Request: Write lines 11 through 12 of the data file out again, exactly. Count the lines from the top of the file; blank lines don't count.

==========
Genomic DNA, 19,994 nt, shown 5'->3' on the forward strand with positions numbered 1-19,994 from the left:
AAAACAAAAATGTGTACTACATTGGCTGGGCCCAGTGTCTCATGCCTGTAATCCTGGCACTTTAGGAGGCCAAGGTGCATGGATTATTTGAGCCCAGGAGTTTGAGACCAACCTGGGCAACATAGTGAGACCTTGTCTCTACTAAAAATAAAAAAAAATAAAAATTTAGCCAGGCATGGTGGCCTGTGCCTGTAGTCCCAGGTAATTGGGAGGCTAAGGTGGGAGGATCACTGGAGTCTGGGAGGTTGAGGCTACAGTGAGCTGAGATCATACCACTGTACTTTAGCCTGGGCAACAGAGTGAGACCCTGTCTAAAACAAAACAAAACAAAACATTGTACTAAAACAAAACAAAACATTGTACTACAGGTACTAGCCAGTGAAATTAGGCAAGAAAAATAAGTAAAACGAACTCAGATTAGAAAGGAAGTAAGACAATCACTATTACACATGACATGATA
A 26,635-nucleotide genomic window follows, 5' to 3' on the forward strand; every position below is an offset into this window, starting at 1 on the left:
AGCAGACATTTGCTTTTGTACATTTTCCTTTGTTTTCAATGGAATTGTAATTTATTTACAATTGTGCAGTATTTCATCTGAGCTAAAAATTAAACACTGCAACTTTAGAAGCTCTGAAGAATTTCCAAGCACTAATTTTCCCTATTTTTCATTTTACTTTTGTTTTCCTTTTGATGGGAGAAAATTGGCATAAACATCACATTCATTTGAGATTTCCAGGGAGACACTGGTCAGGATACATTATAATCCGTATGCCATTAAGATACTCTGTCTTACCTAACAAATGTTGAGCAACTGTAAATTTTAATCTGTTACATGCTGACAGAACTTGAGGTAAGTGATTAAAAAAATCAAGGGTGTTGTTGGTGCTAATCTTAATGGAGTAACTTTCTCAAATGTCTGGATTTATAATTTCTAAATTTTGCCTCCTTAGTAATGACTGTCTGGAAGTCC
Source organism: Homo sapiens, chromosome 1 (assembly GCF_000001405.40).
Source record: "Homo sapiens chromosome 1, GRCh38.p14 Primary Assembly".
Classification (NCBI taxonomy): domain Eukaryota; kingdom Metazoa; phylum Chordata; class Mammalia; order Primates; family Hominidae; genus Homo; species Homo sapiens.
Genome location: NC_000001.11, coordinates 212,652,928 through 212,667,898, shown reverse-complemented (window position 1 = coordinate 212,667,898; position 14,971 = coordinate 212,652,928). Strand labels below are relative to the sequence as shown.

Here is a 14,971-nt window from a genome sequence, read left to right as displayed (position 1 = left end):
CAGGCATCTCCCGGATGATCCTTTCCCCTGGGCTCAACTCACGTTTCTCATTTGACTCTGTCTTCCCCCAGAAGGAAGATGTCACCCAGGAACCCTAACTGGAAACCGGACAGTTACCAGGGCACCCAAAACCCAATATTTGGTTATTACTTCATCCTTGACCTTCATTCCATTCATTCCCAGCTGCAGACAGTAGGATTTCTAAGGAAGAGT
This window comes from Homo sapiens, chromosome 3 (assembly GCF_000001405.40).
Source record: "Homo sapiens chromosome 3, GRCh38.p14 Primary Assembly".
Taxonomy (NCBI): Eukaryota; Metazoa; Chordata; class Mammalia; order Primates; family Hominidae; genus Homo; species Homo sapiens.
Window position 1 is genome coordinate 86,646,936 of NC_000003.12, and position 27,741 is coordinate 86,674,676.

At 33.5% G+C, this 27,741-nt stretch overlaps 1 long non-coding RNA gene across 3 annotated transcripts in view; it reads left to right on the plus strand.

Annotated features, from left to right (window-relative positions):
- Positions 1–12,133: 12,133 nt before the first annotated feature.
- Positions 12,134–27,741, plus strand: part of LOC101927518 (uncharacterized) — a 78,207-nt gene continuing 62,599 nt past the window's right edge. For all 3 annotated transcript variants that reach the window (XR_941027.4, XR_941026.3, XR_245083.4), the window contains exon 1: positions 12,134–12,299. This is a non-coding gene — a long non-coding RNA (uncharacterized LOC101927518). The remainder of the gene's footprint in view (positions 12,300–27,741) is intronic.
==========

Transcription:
This window comes from Homo sapiens, chromosome 3 (assembly GCF_000001405.40).
Source record: "Homo sapiens chromosome 3, GRCh38.p14 Primary Assembly".